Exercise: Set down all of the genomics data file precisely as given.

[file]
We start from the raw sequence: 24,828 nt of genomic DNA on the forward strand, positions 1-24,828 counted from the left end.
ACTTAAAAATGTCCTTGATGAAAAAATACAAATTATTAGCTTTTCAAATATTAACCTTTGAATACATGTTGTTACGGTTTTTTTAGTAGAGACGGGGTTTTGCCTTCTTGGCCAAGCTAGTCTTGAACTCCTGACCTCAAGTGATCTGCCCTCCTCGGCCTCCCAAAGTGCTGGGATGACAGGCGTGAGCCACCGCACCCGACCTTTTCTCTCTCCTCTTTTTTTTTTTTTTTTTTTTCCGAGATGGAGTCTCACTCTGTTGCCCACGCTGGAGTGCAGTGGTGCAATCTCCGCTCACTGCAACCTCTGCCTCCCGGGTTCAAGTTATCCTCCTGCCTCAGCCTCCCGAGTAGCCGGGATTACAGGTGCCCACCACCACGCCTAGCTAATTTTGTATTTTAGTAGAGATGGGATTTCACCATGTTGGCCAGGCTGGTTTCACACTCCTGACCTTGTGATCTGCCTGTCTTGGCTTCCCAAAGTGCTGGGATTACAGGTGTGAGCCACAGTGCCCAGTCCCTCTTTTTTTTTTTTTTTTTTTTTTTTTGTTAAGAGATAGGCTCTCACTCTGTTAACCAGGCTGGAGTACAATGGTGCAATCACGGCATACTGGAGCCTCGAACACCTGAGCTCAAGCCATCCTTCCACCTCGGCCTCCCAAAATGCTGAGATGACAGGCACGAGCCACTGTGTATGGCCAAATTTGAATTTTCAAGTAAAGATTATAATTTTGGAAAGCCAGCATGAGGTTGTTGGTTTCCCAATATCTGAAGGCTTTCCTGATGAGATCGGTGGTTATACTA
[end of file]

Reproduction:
We start from the raw sequence: 24,828 nt of genomic DNA on the forward strand, positions 1-24,828 counted from the left end.
ACTTAAAAATGTCCTTGATGAAAAAATACAAATTATTAGCTTTTCAAATATTAACCTTTGAATACATGTTGTTACGGTTTTTTTAGTAGAGACGGGGTTTTGCCTTCTTGGCCAAGCTAGTCTTGAACTCCTGACCTCAAGTGATCTGCCCTCCTCGGCCTCCCAAAGTGCTGGGATGACAGGCGTGAGCCACCGCACCCGACCTTTTCTCTCTCCTCTTTTTTTTTTTTTTTTTTTTCCGAGATGGAGTCTCACTCTGTTGCCCACGCTGGAGTGCAGTGGTGCAATCTCCGCTCACTGCAACCTCTGCCTCCCGGGTTCAAGTTATCCTCCTGCCTCAGCCTCCCGAGTAGCCGGGATTACAGGTGCCCACCACCACGCCTAGCTAATTTTGTATTTTAGTAGAGATGGGATTTCACCATGTTGGCCAGGCTGGTTTCACACTCCTGACCTTGTGATCTGCCTGTCTTGGCTTCCCAAAGTGCTGGGATTACAGGTGTGAGCCACAGTGCCCAGTCCCTCTTTTTTTTTTTTTTTTTTTTTTTTTGTTAAGAGATAGGCTCTCACTCTGTTAACCAGGCTGGAGTACAATGGTGCAATCACGGCATACTGGAGCCTCGAACACCTGAGCTCAAGCCATCCTTCCACCTCGGCCTCCCAAAATGCTGAGATGACAGGCACGAGCCACTGTGTATGGCCAAATTTGAATTTTCAAGTAAAGATTATAATTTTGGAAAGCCAGCATGAGGTTGTTGGTTTCCCAATATCTGAAGGCTTTCCTGATGAGATCGGTGGTTATACTA